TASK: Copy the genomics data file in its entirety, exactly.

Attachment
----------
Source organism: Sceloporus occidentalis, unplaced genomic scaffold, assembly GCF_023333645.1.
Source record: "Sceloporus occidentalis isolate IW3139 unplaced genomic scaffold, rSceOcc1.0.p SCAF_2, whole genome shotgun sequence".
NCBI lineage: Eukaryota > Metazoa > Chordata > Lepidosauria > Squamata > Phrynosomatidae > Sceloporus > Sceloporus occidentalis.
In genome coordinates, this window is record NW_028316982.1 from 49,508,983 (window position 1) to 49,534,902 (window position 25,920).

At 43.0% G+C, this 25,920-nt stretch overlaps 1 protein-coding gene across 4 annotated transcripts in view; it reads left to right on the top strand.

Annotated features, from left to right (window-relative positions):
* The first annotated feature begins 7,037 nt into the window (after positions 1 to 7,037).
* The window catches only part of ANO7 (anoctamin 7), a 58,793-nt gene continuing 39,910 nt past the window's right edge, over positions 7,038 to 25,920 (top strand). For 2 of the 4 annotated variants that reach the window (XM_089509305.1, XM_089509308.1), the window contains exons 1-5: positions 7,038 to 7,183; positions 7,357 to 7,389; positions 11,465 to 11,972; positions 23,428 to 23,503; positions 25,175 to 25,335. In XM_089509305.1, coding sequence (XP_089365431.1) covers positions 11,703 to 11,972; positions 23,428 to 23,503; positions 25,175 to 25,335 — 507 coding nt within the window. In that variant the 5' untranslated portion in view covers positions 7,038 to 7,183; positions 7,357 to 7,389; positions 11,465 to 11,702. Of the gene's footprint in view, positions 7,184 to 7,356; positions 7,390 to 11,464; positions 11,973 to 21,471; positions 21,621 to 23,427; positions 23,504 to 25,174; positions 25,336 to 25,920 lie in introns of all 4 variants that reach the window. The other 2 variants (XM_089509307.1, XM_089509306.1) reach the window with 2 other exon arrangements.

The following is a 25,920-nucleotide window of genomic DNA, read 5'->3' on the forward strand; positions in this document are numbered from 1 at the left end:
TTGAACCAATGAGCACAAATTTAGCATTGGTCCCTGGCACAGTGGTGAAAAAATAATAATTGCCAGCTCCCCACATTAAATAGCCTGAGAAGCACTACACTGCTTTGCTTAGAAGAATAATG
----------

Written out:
Source organism: Sceloporus occidentalis, unplaced genomic scaffold, assembly GCF_023333645.1.
Source record: "Sceloporus occidentalis isolate IW3139 unplaced genomic scaffold, rSceOcc1.0.p SCAF_2, whole genome shotgun sequence".
NCBI lineage: Eukaryota > Metazoa > Chordata > Lepidosauria > Squamata > Phrynosomatidae > Sceloporus > Sceloporus occidentalis.
In genome coordinates, this window is record NW_028316982.1 from 49,508,983 (window position 1) to 49,534,902 (window position 25,920).

At 43.0% G+C, this 25,920-nt stretch overlaps 1 protein-coding gene across 4 annotated transcripts in view; it reads left to right on the top strand.

Annotated features, from left to right (window-relative positions):
* The first annotated feature begins 7,037 nt into the window (after positions 1 to 7,037).
* The window catches only part of ANO7 (anoctamin 7), a 58,793-nt gene continuing 39,910 nt past the window's right edge, over positions 7,038 to 25,920 (top strand). For 2 of the 4 annotated variants that reach the window (XM_089509305.1, XM_089509308.1), the window contains exons 1-5: positions 7,038 to 7,183; positions 7,357 to 7,389; positions 11,465 to 11,972; positions 23,428 to 23,503; positions 25,175 to 25,335. In XM_089509305.1, coding sequence (XP_089365431.1) covers positions 11,703 to 11,972; positions 23,428 to 23,503; positions 25,175 to 25,335 — 507 coding nt within the window. In that variant the 5' untranslated portion in view covers positions 7,038 to 7,183; positions 7,357 to 7,389; positions 11,465 to 11,702. Of the gene's footprint in view, positions 7,184 to 7,356; positions 7,390 to 11,464; positions 11,973 to 21,471; positions 21,621 to 23,427; positions 23,504 to 25,174; positions 25,336 to 25,920 lie in introns of all 4 variants that reach the window. The other 2 variants (XM_089509307.1, XM_089509306.1) reach the window with 2 other exon arrangements.

The following is a 25,920-nucleotide window of genomic DNA, read 5'->3' on the forward strand; positions in this document are numbered from 1 at the left end:
TTGAACCAATGAGCACAAATTTAGCATTGGTCCCTGGCACAGTGGTGAAAAAATAATAATTGCCAGCTCCCCACATTAAATAGCCTGAGAAGCACTACACTGCTTTGCTTAGAAGAATAATG